“Her”: A Glimpse at the Future of Love

“Her”: A Glimpse at the Future of Love

Theodore Twombly (Joaquin Phoenix) has been having a difficult time processing the dissolution of his marriage to his first wife, Katherine (Rooney Mara): they grew up together, they went to college together, they saw each other through the hardships of establishing careers and beginning their adult lives. But he’s met someone new — her name is Samantha and she’s really great, super funny, smart, friendly, kind. She also sorts emails and files with ease, keeps track of calendar dates and events and wakes Theodore when it’s time to get out of bed in the morning.

Samantha (Scarlett Johansson) is a highly intelligent operating system and Theodore is deeply in love with her.
Spike Jonze is probably best known for directing the 1999 film “Being John Malkovich” and 2009’s “Where the Wild Things Are,” the much-anticipated adaptation of Maurice Sendak’s beloved children’s story. “Her,” both written and directed by Jonze, almost makes his previous films irrelevant. It’s that good. Set in a Los Angeles of the not-so-distant future, this is no Jetsons-style, cartoonish future, — flying cars and metallic jumpsuits are nowhere to be found. When “Her” begins, it’s obvious that the film is set in the years ahead: Jonze shows us gadgets that haven’t been invented yet and it seems that the currently ubiquitous iPhone has been replaced by a new sort of device with an earpiece. The realm of “Her” is simultaneously ordinary and extraordinary, and that’s the beauty of it: the technology, clothing, and architecture in the film are different enough to be new and unfamiliar to viewers, yet they still manage to resemble the styles we see today just enough to make the time period portrayed in the film seem plausible and even a bit unsettling.

Throughout the film, Theodore’s loneliness becomes painfully clear. He works at a company called BeautifulHandwrittenLetters.com. Day in and day out, he sits alone in a cubicle, composing intimate messages for the loved ones of individuals who can’t seem to find the time to do it themselves. In the future, Jonze seems to be saying that we as a society have outsourced emotional connection. We no longer have either the time or the inclination to love. A hired worker handles that now — and it’s ironic that it’s someone as isolated and love-starved as Theodore. At work, he interacts with only one colleague. When he does leave the office, it seems that he has just one friend, Amy (played by Amy Adams), who appears to be just as isolated as Theodore. Everyone is too “plugged in,” too engaged in their technology to interact with other people.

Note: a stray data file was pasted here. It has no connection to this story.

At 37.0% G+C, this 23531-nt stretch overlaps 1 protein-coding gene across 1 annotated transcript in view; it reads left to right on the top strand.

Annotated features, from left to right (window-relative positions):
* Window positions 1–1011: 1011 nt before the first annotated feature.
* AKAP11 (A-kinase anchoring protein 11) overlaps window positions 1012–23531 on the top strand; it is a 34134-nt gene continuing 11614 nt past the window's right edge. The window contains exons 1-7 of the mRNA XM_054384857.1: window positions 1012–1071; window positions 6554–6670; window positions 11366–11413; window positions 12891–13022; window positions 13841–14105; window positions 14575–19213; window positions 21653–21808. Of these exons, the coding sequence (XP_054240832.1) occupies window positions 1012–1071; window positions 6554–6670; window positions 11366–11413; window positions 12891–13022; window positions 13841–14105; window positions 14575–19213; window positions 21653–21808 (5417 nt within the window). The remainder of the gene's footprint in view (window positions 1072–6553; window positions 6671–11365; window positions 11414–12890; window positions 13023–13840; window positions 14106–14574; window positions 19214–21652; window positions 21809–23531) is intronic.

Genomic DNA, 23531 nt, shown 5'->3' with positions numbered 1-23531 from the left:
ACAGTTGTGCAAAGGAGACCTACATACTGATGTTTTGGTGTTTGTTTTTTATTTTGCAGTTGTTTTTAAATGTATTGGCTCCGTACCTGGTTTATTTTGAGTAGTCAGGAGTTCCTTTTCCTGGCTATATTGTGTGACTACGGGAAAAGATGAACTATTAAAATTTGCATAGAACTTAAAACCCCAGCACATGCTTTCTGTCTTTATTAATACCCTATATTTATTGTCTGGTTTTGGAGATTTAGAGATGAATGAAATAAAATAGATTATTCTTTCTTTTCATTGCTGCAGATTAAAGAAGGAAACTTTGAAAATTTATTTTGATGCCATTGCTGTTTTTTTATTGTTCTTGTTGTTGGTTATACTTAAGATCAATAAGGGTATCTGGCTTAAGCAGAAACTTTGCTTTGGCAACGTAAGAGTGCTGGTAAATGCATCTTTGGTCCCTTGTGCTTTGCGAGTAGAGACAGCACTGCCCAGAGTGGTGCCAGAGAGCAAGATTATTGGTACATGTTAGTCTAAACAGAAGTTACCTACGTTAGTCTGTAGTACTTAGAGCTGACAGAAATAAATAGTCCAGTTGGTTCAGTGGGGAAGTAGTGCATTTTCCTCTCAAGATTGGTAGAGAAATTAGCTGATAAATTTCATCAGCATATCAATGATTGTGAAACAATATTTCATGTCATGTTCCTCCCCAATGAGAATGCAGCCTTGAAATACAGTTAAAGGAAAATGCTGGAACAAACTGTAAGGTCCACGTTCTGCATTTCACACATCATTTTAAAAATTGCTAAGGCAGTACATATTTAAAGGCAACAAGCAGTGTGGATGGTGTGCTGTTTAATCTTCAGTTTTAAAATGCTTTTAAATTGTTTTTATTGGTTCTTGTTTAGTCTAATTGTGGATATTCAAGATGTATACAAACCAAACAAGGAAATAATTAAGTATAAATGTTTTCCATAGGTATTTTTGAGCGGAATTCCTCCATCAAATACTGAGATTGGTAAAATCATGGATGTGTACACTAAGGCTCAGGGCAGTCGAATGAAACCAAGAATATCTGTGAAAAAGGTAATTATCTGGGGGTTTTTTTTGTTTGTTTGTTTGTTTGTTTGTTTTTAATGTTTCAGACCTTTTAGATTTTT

One evening at the train station, Theodore sees an ad for a new, hyper-intelligent and super-personalized operating system: a highly evolved version of Apple’s Siri, if you will. Soon enough, he’s bought the software and installed it to his home computer and cell phone. Samantha, as the operating system decides to call herself, has arrived. Theodore and Samantha begin chatting immediately, and their conversations quickly become flirtatious.

“Her,” is a classic guy-meets-girl-and-falls-in-love story, but in this case, it’s guy-meets-computer. Samantha rescues Theodore from his loneliness; instead of traveling, working and relaxing at home in silence, he now has someone to talk to, even if it is just through an earpiece. Scarlett Johansson is a fantastic choice for Samantha: she may never be seen on film, but the expressiveness of her husky voice gives her more than enough presence. Maybe that’s one of the reasons Theodore falls in love with her. And as Theodore, Phoenix is wonderful. The actor expresses Theodore’s profound sadness and desire for emotional connection without ever making him seem pathetic or crazy. Yes, he’s falling for his operating system, but this somehow seems plausible and acceptable. We feel badly for Theodore, but we can also see parts of ourselves in him. Humans are meant to be together, to interact, to share with each other, to love each other, and it seems that the technology of “Her” has made that impossible. Theodore is grasping at what he can to have a fulfilling relationship. Unfortunately, it appears that machines have become the best option.

Spike Jonze’s “Her” is beautifully shot. Panoramic scenes of a future Los Angeles alternate with close ups of actors’ oft-pained faces and scenes of Theodore’s whimsically decorated loft apartment. There’s something unsettling about the style of the set and costumes in that they’re simultaneously futuristic but reminiscent of a past era. The mustard yellows, corals, and geometric patterns of the character’s clothing and home decoration harkened back to the 1960s or 70s. The men of “Her” wear high-waisted pants and retro horn-rimmed glasses. It appears that as gadgets and computers have progressed, while fashion has, in a way, regressed — harkened back to styles evocative of decades gone by. Is this a metaphor for a tech-obsessed society? We’re plugged into our phones and computers 24/7 and our devices have never been more “intelligent,” but we’re deteriorating in other ways. As our machines get smarter, we get stupider, unable to interact with those around us and retreating further and further into ourselves at the expense of genuine human contact. In “Her,” computers have gained human-like capabilities while humans have all the feeling of a computer. That such a situation seems like a real possibility is what makes Jonze’s film so profound and unnerving. “Her” gives us a glimpse at love in the future, and we’re not supposed to like what we see.